Mentorship is crucial to developing skill for capturing images that are beautiful or poignant, and maybe even both. Whether known well, or admired from afar, those with years of inspired photography experience offer support and encouragement, as well as teaching about light, equipment, and technique.
As an 8 year-old with a serious camera in his hands for the first time, I was fortunate that my parents learned of David Skernick from a flyer posted at a local camera store. He’s been a close friend, photography mentor, and sharer of laughter ever since.
David is founder and president of Photo24. He leads small groups on well-scouted photography excursions throughout the United States. David published “Lost on Gray Roads” in 2012, and is currently completing another book of his photography due for release in May, 2017. He is an inspired witness to the ephemeral play of light upon landscape.
As part of his charitable work, David annually leads a small group of Photo24 photographers on a shoot in support of the Cystic Fibrosis Foundation’s “California Winemasters” event. This introduced me to the idea of using photography, and the emotion it can evoke, as a form of social advocacy.
As a freshly-minted scuba diver in 1999, I was enthralled by what I was getting to see and share with my dive buddies. I wanted to share the experience with family and friends at home as well. But it was hard to imagine managing both myself, and a camera, in the water at the same time.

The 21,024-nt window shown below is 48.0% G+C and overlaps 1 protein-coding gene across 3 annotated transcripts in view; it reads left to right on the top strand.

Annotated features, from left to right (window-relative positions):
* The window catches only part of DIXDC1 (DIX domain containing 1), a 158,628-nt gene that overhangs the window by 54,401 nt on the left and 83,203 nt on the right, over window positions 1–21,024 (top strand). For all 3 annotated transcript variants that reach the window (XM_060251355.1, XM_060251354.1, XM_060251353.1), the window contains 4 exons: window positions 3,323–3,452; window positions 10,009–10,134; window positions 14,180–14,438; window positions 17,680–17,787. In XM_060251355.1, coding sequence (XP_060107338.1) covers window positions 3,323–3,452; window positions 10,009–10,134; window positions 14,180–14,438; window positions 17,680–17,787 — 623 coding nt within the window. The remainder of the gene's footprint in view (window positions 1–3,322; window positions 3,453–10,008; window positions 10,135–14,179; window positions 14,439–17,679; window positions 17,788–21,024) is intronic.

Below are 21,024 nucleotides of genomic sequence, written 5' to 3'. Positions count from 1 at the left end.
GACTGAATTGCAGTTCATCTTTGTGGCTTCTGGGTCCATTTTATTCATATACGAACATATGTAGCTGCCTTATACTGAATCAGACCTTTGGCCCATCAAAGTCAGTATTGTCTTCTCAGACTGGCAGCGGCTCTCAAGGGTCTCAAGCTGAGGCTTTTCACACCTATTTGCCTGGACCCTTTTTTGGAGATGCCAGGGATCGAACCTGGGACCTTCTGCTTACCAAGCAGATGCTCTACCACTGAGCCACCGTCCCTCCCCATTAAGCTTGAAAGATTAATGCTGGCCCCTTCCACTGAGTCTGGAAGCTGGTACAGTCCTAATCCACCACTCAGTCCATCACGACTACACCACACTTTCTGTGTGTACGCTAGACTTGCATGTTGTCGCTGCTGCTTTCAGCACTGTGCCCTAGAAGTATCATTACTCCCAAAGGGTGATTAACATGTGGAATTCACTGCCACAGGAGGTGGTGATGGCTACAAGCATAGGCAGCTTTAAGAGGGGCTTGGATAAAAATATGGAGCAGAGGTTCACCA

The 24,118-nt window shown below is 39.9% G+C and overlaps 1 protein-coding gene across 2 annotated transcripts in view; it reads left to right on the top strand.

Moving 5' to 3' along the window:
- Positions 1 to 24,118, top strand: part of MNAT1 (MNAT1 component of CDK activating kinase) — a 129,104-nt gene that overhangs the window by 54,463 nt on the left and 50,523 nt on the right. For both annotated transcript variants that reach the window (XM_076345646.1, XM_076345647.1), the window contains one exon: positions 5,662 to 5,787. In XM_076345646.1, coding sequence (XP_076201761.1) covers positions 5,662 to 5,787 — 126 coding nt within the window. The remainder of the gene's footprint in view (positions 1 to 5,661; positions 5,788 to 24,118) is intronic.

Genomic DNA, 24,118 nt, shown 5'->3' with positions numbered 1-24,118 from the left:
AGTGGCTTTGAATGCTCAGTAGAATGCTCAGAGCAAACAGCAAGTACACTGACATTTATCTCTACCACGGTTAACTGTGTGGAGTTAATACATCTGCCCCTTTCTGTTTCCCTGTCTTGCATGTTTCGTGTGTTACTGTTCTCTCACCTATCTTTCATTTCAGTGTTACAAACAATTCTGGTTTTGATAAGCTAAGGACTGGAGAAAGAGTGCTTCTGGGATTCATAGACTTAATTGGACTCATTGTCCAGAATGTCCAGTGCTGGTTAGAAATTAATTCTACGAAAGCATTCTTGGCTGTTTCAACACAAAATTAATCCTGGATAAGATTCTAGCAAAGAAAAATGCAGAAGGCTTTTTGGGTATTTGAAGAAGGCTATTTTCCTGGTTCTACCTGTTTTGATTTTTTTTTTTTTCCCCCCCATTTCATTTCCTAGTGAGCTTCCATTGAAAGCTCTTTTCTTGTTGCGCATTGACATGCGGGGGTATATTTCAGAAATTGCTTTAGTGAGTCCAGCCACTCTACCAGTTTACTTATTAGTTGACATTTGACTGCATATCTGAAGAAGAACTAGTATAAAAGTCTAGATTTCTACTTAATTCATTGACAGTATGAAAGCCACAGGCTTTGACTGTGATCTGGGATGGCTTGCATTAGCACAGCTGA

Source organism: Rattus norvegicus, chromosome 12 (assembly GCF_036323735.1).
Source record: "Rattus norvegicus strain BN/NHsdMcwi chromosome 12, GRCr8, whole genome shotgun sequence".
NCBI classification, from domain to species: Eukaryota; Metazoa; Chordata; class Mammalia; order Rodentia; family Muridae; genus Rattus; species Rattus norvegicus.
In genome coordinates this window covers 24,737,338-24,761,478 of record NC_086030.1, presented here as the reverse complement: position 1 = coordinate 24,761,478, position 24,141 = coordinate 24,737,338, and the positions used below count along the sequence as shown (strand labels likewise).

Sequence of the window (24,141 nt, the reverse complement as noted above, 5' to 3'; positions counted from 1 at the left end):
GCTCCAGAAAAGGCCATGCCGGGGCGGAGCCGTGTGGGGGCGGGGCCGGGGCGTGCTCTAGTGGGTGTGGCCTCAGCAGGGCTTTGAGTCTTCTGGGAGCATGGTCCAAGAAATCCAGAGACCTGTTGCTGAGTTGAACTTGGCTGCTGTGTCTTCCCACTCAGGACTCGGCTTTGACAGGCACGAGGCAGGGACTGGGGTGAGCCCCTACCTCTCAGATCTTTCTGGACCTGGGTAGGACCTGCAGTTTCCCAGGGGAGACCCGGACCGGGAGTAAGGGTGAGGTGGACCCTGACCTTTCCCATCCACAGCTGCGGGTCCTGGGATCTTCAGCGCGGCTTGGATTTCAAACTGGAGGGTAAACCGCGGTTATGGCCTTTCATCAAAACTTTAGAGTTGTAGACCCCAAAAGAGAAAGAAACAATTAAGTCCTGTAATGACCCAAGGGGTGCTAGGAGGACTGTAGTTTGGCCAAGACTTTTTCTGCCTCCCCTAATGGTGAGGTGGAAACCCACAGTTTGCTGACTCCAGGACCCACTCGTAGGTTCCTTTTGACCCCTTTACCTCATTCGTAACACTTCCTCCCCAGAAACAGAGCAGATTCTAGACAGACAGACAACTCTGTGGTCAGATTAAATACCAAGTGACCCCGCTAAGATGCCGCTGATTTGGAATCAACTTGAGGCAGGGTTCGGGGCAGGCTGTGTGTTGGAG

I was again in need of mentorship. I’ve benefited substantially from a combination of discussions with other underwater photographers, reading books, and looking at inspired photographs (such as those of David Doubilet). Through my subscription to National Geographic, I also became exposed to the work of Brian Skerry. In a TED Talk he gave in 2010 titled The Ocean's Glory — and Horror, he speaks of his passion for “telling stories about all the amazing things that I was seeing underwater,” and how this amazement simply never ceases. Brian is also a strong voice for conservation efforts on local and global scales, using his talent for creating emotionally evocative underwater images to create awareness and positive change.
Brian has published “Ocean Soul” and several other inspired books on sea life and photography. Go to Brian Skerry Photography to see more.